October 12th, 2007 by depesz | Tags: | 7 comments »
Did it help? If yes - maybe you can help me?

let's assume we have a simple table:

     Table "public.test"
 Column |  Type   | Modifiers
--------+---------+-----------
 a      | integer | not null
 b      | integer | not null
Indexes:
    "test_pkey" PRIMARY KEY, btree (a, b)
    "q" UNIQUE, btree (b, a)

now, let's insert some rows to it:

# insert into test select * from generate_series(1,100) as a, generate_series(1,100) as b^J;
INSERT 0 10000

remove rows with a = b:

# delete from test where a = b;
DELETE 100

and prepare test-case by randomly removing some rows:

# delete from test where random() < 0.002;
DELETE 17

the question is – find all pairs of (a,b) where there is no row (a',b') where (a'=b and b'=a).

in other words – every row (a,b) should be paired. rows with a = 2 and b = 3, is paired by row with a = 3 and b = 2.

how to find incomplete pairs?

the basic approach would be to do something like:

select * from test t where not exists (select * from test t2 where (t2.a, t2.b) = (t.b, t.a))

looks reasonable?

no. unfortunately no.

execution plan for this query consisted of 1 seq scan of test table, and nested index scan for every row of it.

does it look bad? with 10k rows, it is not really bad – after all, 1 seq scan over 10k rows, plus 10k index scans – it's doable.

but what if you have 70 million rows in the table?

in this situation it goes simply to 70 million index scans. quick test showed that (out of 10 tries) i got:

  • minimal time: 0.047ms
  • maximal time: 215ms
  • average time: around 0.9-1ms.

full seq scan of the table took about 40 seconds. assuming best situation (0.047ms per index scan), it adds up to nearly 1 hour. with average time of 1ms, total time escalates to … 49 days!

oops. now, i don't have that much time for the task 🙂

better options?

perhaps left outer join approach?

select t1.* from test t1 left outer join test t2 on (t1.a, t1.b) = (t2.b, t2.a) where t2.a is null

this becomes 2 sequential scans joined with hash join (with small 10k rows table it becomes merge join of 2 index (but full table) scans.

better, but can it be done faster?

actually yes:

select least(a,b), greatest(a,b), count(*) from test group by least(a,b), greatest(a,b) having count(*) = 1;

this query does only 1 table scan, with hash aggregate. time is unbeatable 🙂

how does it work?

basically i thought about finding a way to tell postgresql that pair (12,50) and (50,12) are “the same", so i could use grouping.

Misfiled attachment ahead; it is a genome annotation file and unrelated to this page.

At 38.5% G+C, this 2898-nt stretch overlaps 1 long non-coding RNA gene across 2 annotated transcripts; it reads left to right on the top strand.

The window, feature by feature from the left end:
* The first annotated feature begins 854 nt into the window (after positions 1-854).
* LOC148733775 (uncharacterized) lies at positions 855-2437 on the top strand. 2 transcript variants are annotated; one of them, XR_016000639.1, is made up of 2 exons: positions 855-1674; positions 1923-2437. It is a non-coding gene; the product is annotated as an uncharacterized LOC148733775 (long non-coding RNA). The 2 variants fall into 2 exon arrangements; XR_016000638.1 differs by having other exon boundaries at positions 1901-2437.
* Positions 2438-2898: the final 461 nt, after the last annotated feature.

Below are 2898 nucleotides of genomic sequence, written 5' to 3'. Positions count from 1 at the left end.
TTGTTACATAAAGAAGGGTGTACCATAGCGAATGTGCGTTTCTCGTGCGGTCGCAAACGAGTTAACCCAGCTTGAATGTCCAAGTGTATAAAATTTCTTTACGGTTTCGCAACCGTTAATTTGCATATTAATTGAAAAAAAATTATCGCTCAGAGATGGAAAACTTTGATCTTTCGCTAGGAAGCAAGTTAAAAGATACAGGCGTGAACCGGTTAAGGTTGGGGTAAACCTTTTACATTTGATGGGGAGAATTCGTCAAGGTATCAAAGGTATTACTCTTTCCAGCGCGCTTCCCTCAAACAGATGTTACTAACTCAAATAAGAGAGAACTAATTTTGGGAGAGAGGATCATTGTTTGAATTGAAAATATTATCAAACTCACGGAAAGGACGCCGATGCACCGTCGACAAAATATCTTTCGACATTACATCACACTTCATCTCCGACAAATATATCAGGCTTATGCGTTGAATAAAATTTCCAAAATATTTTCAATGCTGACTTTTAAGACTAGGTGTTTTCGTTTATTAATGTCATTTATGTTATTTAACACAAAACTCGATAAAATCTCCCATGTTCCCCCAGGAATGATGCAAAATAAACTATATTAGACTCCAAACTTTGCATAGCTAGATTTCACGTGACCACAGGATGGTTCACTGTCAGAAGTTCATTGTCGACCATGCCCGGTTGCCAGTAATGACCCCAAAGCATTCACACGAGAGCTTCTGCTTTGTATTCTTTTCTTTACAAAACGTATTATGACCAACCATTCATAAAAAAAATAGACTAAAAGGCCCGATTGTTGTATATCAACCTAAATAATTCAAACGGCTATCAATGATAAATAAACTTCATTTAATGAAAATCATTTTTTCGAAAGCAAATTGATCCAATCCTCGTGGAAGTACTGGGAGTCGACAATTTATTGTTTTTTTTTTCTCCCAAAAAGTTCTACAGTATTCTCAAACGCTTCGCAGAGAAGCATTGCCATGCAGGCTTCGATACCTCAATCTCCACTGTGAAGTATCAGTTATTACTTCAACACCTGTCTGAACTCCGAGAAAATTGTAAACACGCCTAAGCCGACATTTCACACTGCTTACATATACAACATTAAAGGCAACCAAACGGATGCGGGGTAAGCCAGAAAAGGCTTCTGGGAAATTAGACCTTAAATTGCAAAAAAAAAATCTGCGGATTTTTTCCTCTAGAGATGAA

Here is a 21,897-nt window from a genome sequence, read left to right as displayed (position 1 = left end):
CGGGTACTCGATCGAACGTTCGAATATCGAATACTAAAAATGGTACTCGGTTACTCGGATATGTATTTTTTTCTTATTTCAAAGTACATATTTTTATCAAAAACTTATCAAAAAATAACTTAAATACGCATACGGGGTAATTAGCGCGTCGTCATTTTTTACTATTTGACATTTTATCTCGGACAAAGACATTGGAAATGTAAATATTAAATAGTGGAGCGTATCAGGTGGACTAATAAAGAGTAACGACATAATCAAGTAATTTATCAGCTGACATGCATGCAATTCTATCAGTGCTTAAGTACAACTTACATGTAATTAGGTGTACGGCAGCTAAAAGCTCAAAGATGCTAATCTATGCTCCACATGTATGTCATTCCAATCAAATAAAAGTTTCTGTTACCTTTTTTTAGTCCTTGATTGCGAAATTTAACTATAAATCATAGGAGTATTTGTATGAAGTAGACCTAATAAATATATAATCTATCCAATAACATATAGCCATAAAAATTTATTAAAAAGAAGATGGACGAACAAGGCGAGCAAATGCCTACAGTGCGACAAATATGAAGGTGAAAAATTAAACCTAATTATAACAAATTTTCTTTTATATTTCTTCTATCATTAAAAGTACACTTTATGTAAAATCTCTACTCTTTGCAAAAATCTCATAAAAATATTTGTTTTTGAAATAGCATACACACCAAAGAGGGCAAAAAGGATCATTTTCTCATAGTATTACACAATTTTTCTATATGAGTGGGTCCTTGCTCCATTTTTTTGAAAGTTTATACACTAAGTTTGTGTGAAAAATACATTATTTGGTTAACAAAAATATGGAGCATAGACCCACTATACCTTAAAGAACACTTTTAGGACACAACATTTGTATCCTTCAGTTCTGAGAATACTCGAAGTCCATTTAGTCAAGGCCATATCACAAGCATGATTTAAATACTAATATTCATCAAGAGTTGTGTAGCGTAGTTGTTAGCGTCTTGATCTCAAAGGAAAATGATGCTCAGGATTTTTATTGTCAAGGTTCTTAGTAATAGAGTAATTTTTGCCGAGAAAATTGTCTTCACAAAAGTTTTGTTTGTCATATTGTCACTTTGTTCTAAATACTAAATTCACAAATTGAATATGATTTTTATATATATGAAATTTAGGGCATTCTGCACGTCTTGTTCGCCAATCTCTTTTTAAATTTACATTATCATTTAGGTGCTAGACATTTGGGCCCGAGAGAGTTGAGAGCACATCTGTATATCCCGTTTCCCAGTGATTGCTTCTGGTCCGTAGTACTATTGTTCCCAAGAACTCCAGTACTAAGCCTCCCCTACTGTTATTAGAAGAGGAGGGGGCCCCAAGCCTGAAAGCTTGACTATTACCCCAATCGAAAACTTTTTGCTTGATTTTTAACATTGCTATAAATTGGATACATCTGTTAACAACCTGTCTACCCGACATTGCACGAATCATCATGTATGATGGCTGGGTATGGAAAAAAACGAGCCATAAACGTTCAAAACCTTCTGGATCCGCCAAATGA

there is a simple way to do it – using least() and greatest() functions. least() always returns smaller, and greatest() bigger number.

so, for both (12,50) and (50,12), output of (least(), greatest) is (12,50)!

now, that i have a way to “group it", i can use standard “having" trick to filter only the groups that contain only 1 row.

effect – total time of execution – 5minutes 🙂 for 70 million rows.

and how to add missing pairs?

first, let's copy the group info to temp table:

CREATE temp TABLE depesz_temp as
select least(a,b) as x, greatest(a,b) as y, count(*) from test group by least(a,b), greatest(a,b) having count(*) = 1

now – we need to find what row exactly is there, and insert it's pair.

to make the story short – full insert looks like this:

INSERT INTO test (a,b)
    SELECT
        (case when t.a = q.x THEN q.y ELSE q.x END),
        (case when t.b = q.x THEN q.y ELSE q.x END)
    FROM
        test t,
        depesz_temp q
    WHERE
        (t.a, t.b) = (q.x, q.y) OR (t.b, t.a) = (q.x, q.y)

you might be tempted to reuse least/greatest trick in the where condition in above insert/select, but if you'd do – indexes on (a,b) and (b,a) wouldn't be used, so it would become really slow 🙂

  1. 7 comments

  2. # Anders
    Oct 12, 2007

    insert into test (a, b)
    select min(b), min(a)
    from test
    group by least(a,b), greatest(a,b)
    having count(*) = 1

    but test really should be a view (select a, b from test2 union all select b, a from test2) and test2 should have a “a

  3. # Anders
    Oct 12, 2007

    insert into test (a, b)
    select min(b), min(a)
    from test
    group by least(a,b), greatest(a,b)
    having count(*) = 1

    but test really should be a view (select a, b from test2 union all select b, a from test2) and test2 should have a “a<b” check constraint trigger that would insert (b,a) if an attempt was made to insert (a,b) where not (a<b).

  4. # Rod Taylor
    Oct 12, 2007

    Makes one wonder why both entries are stored, instead of storing one of them and generating the second on the fly.

    Anyway, that’s still a neat trick.

  5. Oct 12, 2007

    @Andreas:
    it’s an interesting idea, but then when searching for rows where some given “id” is in any of the fields – it becomes complicated.

    @Rod Taylor:
    these are connection between nodes on some kind of graph (not directional).
    having both of the rows in database simplifies (a lot) searches.

  6. # Anders
    Oct 13, 2007

    @depesz: Re: searching for rows where some given “id” is in any of the fields – it becomes complicated

    No, you would just use the view, which makes it look like both rows are stored.

  7. Oct 15, 2007

    @Andreas:
    complicated not as “for human” but “for computer”.
    it becomes *two* index scans instead of *one*

  8. # Marcin Mańk
    Nov 2, 2007

    I like
    select a,b from test
    except
    select b,a from test

    Anyway: Is Your solution really faster? I think that such group by must (for large tables) be building some kind of index for easy locating of the groups, which would be slower.

Sorry, comments for this post are disabled.